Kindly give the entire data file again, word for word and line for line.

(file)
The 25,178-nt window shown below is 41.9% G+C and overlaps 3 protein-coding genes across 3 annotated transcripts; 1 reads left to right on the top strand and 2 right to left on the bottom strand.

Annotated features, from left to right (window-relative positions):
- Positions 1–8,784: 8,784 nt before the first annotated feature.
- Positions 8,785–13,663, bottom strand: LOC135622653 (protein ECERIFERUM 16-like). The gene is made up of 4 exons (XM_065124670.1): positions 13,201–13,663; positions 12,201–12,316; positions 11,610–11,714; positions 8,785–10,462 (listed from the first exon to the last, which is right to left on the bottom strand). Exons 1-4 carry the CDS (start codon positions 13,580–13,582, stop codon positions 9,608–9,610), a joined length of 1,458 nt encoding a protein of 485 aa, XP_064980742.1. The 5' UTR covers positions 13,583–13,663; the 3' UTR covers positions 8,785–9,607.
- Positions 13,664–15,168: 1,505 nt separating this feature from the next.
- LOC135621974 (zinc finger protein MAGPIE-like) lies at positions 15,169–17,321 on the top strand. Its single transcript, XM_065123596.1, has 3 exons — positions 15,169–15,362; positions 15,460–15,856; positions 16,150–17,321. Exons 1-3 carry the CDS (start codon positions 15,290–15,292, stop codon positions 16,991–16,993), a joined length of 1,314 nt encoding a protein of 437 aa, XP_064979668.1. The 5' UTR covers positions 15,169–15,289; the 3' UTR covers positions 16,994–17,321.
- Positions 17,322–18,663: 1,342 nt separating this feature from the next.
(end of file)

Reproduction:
The 25,178-nt window shown below is 41.9% G+C and overlaps 3 protein-coding genes across 3 annotated transcripts; 1 reads left to right on the top strand and 2 right to left on the bottom strand.

Annotated features, from left to right (window-relative positions):
- Positions 1–8,784: 8,784 nt before the first annotated feature.
- Positions 8,785–13,663, bottom strand: LOC135622653 (protein ECERIFERUM 16-like). The gene is made up of 4 exons (XM_065124670.1): positions 13,201–13,663; positions 12,201–12,316; positions 11,610–11,714; positions 8,785–10,462 (listed from the first exon to the last, which is right to left on the bottom strand). Exons 1-4 carry the CDS (start codon positions 13,580–13,582, stop codon positions 9,608–9,610), a joined length of 1,458 nt encoding a protein of 485 aa, XP_064980742.1. The 5' UTR covers positions 13,583–13,663; the 3' UTR covers positions 8,785–9,607.
- Positions 13,664–15,168: 1,505 nt separating this feature from the next.
- LOC135621974 (zinc finger protein MAGPIE-like) lies at positions 15,169–17,321 on the top strand. Its single transcript, XM_065123596.1, has 3 exons — positions 15,169–15,362; positions 15,460–15,856; positions 16,150–17,321. Exons 1-3 carry the CDS (start codon positions 15,290–15,292, stop codon positions 16,991–16,993), a joined length of 1,314 nt encoding a protein of 437 aa, XP_064979668.1. The 5' UTR covers positions 15,169–15,289; the 3' UTR covers positions 16,994–17,321.
- Positions 17,322–18,663: 1,342 nt separating this feature from the next.